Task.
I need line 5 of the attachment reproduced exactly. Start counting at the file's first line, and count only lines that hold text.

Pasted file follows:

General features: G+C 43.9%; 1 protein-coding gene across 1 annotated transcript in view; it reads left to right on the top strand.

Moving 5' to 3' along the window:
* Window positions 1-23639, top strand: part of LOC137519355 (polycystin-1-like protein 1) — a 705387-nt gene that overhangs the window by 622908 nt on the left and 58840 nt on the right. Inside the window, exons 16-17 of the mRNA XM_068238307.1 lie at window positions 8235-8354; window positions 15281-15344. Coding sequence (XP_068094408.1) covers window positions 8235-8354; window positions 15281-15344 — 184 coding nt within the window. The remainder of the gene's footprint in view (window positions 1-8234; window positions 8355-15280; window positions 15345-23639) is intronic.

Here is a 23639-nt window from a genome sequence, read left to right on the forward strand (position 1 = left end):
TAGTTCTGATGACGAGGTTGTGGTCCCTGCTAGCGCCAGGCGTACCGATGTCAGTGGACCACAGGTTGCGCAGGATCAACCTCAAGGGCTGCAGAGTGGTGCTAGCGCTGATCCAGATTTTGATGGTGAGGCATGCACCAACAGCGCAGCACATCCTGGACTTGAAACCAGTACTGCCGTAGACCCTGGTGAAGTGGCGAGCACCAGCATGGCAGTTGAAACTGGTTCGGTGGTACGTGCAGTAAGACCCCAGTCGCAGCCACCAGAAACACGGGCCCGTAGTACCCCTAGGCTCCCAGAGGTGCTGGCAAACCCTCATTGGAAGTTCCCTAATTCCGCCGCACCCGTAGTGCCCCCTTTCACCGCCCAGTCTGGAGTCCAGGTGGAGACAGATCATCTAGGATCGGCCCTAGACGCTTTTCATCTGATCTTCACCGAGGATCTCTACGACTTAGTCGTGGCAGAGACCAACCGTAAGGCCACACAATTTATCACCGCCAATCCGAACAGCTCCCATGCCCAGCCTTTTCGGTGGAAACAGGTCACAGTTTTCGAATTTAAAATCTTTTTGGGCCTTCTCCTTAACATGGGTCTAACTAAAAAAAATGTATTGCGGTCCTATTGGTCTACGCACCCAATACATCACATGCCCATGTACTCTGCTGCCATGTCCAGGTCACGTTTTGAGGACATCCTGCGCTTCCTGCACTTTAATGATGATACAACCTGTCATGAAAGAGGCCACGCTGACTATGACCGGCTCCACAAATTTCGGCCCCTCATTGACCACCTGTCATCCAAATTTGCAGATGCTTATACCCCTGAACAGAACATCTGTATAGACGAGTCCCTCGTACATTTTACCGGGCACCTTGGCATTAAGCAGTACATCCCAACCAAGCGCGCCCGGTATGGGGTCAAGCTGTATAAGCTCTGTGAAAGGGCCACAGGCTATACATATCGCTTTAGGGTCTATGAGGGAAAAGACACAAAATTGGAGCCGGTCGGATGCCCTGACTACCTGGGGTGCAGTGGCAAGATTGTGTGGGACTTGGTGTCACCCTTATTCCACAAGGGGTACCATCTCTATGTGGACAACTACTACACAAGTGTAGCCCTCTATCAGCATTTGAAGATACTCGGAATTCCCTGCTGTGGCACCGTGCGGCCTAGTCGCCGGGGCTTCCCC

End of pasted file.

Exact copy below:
TAGTTCTGATGACGAGGTTGTGGTCCCTGCTAGCGCCAGGCGTACCGATGTCAGTGGACCACAGGTTGCGCAGGATCAACCTCAAGGGCTGCAGAGTGGTGCTAGCGCTGATCCAGATTTTGATGGTGAGGCATGCACCAACAGCGCAGCACATCCTGGACTTGAAACCAGTACTGCCGTAGACCCTGGTGAAGTGGCGAGCACCAGCATGGCAGTTGAAACTGGTTCGGTGGTACGTGCAGTAAGACCCCAGTCGCAGCCACCAGAAACACGGGCCCGTAGTACCCCTAGGCTCCCAGAGGTGCTGGCAAACCCTCATTGGAAGTTCCCTAATTCCGCCGCACCCGTAGTGCCCCCTTTCACCGCCCAGTCTGGAGTCCAGGTGGAGACAGATCATCTAGGATCGGCCCTAGACGCTTTTCATCTGATCTTCACCGAGGATCTCTACGACTTAGTCGTGGCAGAGACCAACCGTAAGGCCACACAATTTATCACCGCCAATCCGAACAGCTCCCATGCCCAGCCTTTTCGGTGGAAACAGGTCACAGTTTTCGAATTTAAAATCTTTTTGGGCCTTCTCCTTAACATGGGTCTAACTAAAAAAAATGTATTGCGGTCCTATTGGTCTACGCACCCAATACATCACATGCCCATGTACTCTGCTGCCATGTCCAGGTCACGTTTTGAGGACATCCTGCGCTTCCTGCACTTTAATGATGATACAACCTGTCATGAAAGAGGCCACGCTGACTATGACCGGCTCCACAAATTTCGGCCCCTCATTGACCACCTGTCATCCAAATTTGCAGATGCTTATACCCCTGAACAGAACATCTGTATAGACGAGTCCCTCGTACATTTTACCGGGCACCTTGGCATTAAGCAGTACATCCCAACCAAGCGCGCCCGGTATGGGGTCAAGCTGTATAAGCTCTGTGAAAGGGCCACAGGCTATACATATCGCTTTAGGGTCTATGAGGGAAAAGACACAAAATTGGAGCCGGTCGGATGCCCTGACTACCTGGGGTGCAGTGGCAAGATTGTGTGGGACTTGGTGTCACCCTTATTCCACAAGGGGTACCATCTCTATGTGGACAACTACTACACAAGTGTAGCCCTCTATCAGCATTTGAAGATACTCGGAATTCCCTGCTGTGGCACCGTGCGGCCTAGTCGCCGGGGCTTCCCC